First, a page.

But, medical science has faulted these beliefs. Dr Adeola Olusanya, a consultant oral and maxillofacial surgeon to UCH declared, “these are not according to our understanding of the condition. The defects would have occurred about the fourth to eighth week of pregnancy, a period that the mother may not even be aware that she is pregnant.”

Dr Olusanya said these myths had been a big challenge, and so doctors resorting to counselling mothers with babies with cleft palate or lips on its possible cause and how best to take care of babies with the anomaly.

A cleft lip happens if the tissue that makes up the lip does not join completely before birth. This results in an opening in the upper lip. The opening in the lip can be a small slit or it can be a large opening that goes through the lip into the nose.

A cleft lip can be on one or both sides of the lip or in the middle of the lip, which occurs very rarely. Children with a cleft lip also can have a cleft palate.

A cleft palate happens if the tissue that makes up the roof of the mouth does not join together completely during pregnancy. For some babies, both the front and back parts of the palate are open. For other babies, only part of the palate is open.

Cleft lips are usually picked up during the mid-pregnancy anomaly scan carried out between 18 and 21 weeks pregnancy. Not all cleft lips will be obvious on this scan and it is very difficult to detect a cleft palate on a routine ultrasound scan. Sometimes certain types of cleft palate might not be diagnosed until later in life.

However, Dr Olusanya said that there are various types and degrees of these deformities of the face, adding that in some instances such children tend to also have other birth defects such as club feet and deformed ears.

“Those that affect the roof of the mouth (palate) alone are usually more in girls and those with lip and palate are mostly in boys. But thankfully, clefts that occur with no other major birth defects, are one of the most common types of birth defects,” she added.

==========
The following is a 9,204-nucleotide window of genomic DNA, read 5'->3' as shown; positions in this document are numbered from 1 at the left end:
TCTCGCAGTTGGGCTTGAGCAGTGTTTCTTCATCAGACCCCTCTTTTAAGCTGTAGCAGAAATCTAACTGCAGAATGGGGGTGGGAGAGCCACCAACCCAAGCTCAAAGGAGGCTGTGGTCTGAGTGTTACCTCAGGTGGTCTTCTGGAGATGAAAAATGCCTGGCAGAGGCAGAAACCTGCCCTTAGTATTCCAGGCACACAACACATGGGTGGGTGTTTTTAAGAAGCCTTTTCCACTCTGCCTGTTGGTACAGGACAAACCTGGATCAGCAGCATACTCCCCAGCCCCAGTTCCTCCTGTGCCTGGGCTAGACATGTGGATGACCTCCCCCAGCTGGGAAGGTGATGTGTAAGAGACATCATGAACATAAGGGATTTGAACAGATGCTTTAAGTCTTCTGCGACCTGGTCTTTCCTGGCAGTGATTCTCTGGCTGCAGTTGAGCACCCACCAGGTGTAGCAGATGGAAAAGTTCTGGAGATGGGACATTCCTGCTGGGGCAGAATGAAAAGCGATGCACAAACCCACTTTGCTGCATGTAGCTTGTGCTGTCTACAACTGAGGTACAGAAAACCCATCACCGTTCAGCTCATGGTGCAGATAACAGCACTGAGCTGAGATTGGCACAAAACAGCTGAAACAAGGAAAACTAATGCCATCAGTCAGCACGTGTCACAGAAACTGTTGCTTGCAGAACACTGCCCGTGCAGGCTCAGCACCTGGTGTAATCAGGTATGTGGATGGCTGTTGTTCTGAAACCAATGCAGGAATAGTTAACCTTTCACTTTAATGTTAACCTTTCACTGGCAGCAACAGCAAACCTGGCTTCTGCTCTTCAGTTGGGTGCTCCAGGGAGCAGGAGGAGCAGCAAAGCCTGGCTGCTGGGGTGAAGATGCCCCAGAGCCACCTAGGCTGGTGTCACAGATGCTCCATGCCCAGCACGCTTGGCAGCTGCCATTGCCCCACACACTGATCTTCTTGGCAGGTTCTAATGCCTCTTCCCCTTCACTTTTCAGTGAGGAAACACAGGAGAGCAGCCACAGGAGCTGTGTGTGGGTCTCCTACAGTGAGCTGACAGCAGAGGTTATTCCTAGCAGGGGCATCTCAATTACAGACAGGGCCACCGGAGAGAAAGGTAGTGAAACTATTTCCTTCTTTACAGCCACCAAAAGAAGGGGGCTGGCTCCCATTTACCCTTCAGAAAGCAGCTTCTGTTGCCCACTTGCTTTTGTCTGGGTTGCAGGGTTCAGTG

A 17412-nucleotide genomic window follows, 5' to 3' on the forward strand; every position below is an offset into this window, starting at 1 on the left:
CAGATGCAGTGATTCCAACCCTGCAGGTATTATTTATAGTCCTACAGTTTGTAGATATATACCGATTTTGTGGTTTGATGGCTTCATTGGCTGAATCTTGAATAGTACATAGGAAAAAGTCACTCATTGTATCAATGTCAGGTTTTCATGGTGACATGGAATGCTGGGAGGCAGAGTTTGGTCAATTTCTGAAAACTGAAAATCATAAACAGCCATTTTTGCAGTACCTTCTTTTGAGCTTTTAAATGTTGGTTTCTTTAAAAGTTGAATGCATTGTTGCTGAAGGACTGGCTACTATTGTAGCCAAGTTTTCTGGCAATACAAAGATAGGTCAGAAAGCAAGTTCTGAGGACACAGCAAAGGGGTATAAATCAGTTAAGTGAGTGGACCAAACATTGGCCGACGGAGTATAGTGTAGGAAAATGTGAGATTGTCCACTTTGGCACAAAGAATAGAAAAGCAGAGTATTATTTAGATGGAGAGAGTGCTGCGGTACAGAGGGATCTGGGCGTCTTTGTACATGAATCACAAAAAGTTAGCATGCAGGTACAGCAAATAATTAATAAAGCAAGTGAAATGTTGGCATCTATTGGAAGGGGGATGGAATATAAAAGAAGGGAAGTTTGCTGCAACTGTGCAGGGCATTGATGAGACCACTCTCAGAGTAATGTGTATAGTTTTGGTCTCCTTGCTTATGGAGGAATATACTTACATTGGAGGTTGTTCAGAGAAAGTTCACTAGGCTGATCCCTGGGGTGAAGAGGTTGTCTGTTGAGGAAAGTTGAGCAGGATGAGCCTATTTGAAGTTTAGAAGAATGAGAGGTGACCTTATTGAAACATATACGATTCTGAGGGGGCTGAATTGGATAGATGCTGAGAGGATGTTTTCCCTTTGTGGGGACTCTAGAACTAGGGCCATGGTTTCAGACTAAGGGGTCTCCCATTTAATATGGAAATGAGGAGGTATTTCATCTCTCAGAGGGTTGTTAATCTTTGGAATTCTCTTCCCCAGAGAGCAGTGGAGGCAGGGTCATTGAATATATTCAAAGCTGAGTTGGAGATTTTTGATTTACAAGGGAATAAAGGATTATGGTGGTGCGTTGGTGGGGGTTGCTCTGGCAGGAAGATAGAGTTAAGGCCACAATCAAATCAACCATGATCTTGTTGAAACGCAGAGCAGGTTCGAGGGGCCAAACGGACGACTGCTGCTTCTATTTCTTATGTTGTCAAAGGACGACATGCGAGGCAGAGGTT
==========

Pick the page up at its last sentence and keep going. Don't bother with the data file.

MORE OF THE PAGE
Services and treatment for children with cleft lip and palate can vary depending on the severity of the cleft; the child’s age and needs; and the presence of associated syndromes or other birth defects, or both.

Surgery to repair a cleft lip so that it  is no longer noticeable, Dr Michael, said usually occurs when the child is about three months and the baby weighs at least five kilogrammes.

But, surgery to correct the hole in the roof of the mouth or jaw is done when the child is about a year before the child begins to speak properly.

“But the doctor starts to attend to such children right from birth; they get counselling on how to feed and take care of them; they are guided on infection control in these children. Of course, the children would have been accessed for other associated problems, in preparedness for the surgery,” she added.

Surgical repair can improve the look and appearance of a child’s face and might also improve breathing, hearing, and speech and language development.

These children might need other types of treatments and services, such as special dental or orthodontic care or speech therapy. With treatment, most children with these face defects do well and lead a healthy life.

Psychologists and therapists often help teens also deal with the emotional effects of cleft lip and palate, such as scarring from surgery, coping with speech problems, or improving self-esteem.